Monday, August 17, 2015

SFF names #7: Shevek

Wickes: How do you choose your names? it seems to me you have a hodgepodge, or is that deliberate? 
Le Guin: I don't think you'll find too much hodgepodge in the phonemes of any language that is implied by the names in a certain island or a certain country in my books. I tried to have fairly clearly in mind what pool of sounds they used because it bothers me very much in other people's fantasies when they have a hodgepodge of sounds that don't go together. 
(Conversations with Ursula Le Guin, ed. Carl Freedman, p. 23)
Ursula Le Guin is sometimes given as an example of a SFF author with a rare skill for naming. (Anne McCaffrey is supposedly the other end of the spectrum. The Evil Overlady solved a pressing problem in 2007: all apostrophes in the middle of fantasy names are to be pronounced "boing").

It is interesting, therefore, that the founders of Le Guin's ambiguous syndicalist anarchist utopia in The Dispossessed (1974) seem to care so little for names. Parents do not give names. Names are randomly generated and assigned by a computer:
“Shevek,” he said mildly. “No ‘doctor.’”
“Is that your whole name — first and last?”
He nodded, smiling. [...]
“Is it true that you get your names from a computer?”
“Yes.”
“How dreary, to be named by a machine!”
“Why dreary?”
“It’s so mechanical, so impersonal.”
“But what is more personal than a name no other living person bears?”
“No one else? You’re the only Shevek?”
“While I live. There were others, before me.”
“Relatives, you mean?”
“We don’t count relatives much; we are all relatives, you see. I don’t know who they were, except for one, in the early years of the Settlement. She designed a kind of bearing they use in heavy machines, they still call it a ‘shevek.’” He smiled again, more broadly. “There is a good immortality!”
Vea shook her head. “Good Lord!” she said. “How do you tell men from women?”
“Well, we have discovered methods...”
After a moment her soft, heavy laugh broke out. She wiped her eyes, which watered in the cold air. “Yes, perhaps you are uncouth! ... Did they all take made-up names, then, and learn a made-up language — everything new?”
‘The Settlers of Anarres? Yes. They were romantic people, I suppose.”
“And you’re not?”
“No. We are very pragmatic.”
“You can be both,” she said.
He had not expected any subtlety of mind from her. “Yes, that’s true,” he said.
(Chapter 7)
This isn't really indifference, of course. The founding utopians were very interested in linguistic determinism, the idea that language enables and constrains the possibilities of thought and experience.

The founding utopians knew that names were a special kind of language, and they recognised the danger of names. Unless names are constantly redistributed, they start to accumulate reputations. Names become markers of status or faction. Shevek marvels at Dr. Atro, a hawkish conservative from the neighbouring capitalist society of A-Io:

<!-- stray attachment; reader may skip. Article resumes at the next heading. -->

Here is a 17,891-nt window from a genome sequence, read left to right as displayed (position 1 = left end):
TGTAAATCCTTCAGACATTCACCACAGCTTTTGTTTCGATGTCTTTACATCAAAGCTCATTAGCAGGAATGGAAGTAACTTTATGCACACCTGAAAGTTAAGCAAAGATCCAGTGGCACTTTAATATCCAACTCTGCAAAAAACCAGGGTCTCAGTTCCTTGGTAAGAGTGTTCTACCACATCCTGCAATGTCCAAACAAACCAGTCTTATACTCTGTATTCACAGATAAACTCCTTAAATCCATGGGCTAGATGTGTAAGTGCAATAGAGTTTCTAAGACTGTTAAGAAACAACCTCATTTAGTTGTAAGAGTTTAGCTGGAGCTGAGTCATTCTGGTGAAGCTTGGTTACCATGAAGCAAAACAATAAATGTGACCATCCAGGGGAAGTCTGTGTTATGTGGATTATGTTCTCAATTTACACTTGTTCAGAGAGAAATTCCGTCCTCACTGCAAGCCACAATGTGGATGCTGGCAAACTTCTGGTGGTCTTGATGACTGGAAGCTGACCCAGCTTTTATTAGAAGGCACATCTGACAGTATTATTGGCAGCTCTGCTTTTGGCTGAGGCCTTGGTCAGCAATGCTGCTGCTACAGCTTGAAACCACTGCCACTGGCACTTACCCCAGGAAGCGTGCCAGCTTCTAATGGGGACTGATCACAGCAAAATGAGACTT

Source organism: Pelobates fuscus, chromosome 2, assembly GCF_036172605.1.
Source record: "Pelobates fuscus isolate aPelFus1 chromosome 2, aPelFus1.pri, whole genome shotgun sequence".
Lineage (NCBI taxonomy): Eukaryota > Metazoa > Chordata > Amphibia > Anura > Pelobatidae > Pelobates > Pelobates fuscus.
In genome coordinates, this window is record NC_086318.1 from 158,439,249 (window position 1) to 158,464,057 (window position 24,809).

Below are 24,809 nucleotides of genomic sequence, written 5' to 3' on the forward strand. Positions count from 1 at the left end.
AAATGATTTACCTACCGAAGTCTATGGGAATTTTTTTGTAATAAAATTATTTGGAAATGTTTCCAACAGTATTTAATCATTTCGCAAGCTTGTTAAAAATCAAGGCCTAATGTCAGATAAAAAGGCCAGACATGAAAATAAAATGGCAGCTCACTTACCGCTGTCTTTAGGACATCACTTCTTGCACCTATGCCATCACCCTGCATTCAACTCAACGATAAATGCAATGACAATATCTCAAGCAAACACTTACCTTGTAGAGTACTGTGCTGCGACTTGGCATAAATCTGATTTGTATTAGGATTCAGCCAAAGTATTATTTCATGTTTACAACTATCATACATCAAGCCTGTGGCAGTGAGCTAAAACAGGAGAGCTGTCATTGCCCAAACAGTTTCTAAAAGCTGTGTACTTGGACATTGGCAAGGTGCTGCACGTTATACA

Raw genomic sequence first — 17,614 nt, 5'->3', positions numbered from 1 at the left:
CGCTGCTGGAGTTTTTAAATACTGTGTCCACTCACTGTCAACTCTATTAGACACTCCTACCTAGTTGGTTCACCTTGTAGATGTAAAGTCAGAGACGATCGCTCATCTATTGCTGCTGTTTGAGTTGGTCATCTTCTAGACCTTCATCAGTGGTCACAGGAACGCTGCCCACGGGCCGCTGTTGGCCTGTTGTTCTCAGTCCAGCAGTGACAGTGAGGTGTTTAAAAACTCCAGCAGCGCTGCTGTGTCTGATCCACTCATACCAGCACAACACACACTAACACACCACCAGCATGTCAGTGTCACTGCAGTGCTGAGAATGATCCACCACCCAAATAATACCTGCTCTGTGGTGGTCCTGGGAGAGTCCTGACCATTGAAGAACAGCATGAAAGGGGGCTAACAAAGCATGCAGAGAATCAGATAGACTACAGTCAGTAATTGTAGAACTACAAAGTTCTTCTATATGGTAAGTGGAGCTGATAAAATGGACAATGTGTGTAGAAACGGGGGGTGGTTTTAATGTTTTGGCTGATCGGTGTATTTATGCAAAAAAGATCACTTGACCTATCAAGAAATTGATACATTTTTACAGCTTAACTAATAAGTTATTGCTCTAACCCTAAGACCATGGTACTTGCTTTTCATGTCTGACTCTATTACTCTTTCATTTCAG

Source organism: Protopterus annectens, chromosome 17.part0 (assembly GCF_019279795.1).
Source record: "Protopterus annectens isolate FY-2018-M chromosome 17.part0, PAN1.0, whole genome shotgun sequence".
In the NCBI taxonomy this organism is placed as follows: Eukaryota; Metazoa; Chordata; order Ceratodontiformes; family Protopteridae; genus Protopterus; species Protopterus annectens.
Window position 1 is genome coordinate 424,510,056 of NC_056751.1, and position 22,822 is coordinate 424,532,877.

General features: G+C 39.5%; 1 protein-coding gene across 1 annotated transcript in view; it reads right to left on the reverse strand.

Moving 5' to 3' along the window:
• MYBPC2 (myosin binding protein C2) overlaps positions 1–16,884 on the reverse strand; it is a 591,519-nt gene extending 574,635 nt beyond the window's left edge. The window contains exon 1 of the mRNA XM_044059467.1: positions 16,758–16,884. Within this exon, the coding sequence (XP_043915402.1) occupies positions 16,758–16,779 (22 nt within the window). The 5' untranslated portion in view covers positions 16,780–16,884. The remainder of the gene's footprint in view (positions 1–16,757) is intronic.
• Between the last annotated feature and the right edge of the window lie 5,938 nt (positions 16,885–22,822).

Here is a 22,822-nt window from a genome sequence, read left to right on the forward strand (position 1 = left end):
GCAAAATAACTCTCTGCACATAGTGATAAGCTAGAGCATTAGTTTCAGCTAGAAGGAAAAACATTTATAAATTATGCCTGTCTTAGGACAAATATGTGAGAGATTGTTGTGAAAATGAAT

Atro could trace his genealogy back for eleven hundred years, through generals, princes, great landowners. The family still owned an estate of seven thousand acres and fourteen villages in Sie Province, the most rural region of A-Io. He had provincial turns of speech, archaisms to which he clung with pride. Wealth impressed him not at all, and he referred to the entire government of his country as “demagogues and crawling politicians.” His respect was not to be bought. Yet he gave it, freely, to any fool with what he called “the right name.” In some ways he was totally incomprehensible to Shevek — an enigma: the aristocrat. And yet his genuine contempt for both money and power made Shevek feel closer to him than to anyone else he had met on Unas. 
(Chapter 5)
So how many bi-syllable, non-hodgepodge, non-bong! names are possible? Well it all depends, but let's assume a monosyllable can have one of about 80 onset phonemes, one of 12 vowel phonemes, and one of 100 coda phonemes. That might work out to about 9.2 billion, which is interestingly where some demographers see world population peaking some time this century. I'm sure my math is at least as dodgy as theirs.

But the proposition is not only mathematical: it is also cultural. The preoccupation with scale and boundary is inscribed into all Annareans names. Every new Annarean you meet reminds you of the permutational plenitude, the almost -- but not quite -- endless diversity contained within certain inflexible shared limits. Shevek meets a Shevet: they fight. How would Shevet have felt had he met a Shevet?

Despite the huge number of possible names, and despite the Millennium Bug style fixes we can imagine for Annareans's naming computer, this utopia (in sharp contrast for instance to the constitutively imperialist utopia dreamed up by Iain M. Banks a decade later) has an inner commitment to the enclave form. It is a utopia that doesn't think it can be endlessly scalable. Okay, maybe this is a utopia that could be for everyone. But perhaps only for certain values of "everyone."

Earlier:
SFF names #6: Buhle
SFF names #5: Parva "Pen" Khan
SFF names #4: Beth Bradley
SFF names #3: Rumpelstiltskin
SFF names #2: Lucy
SFF names #1: Winnie

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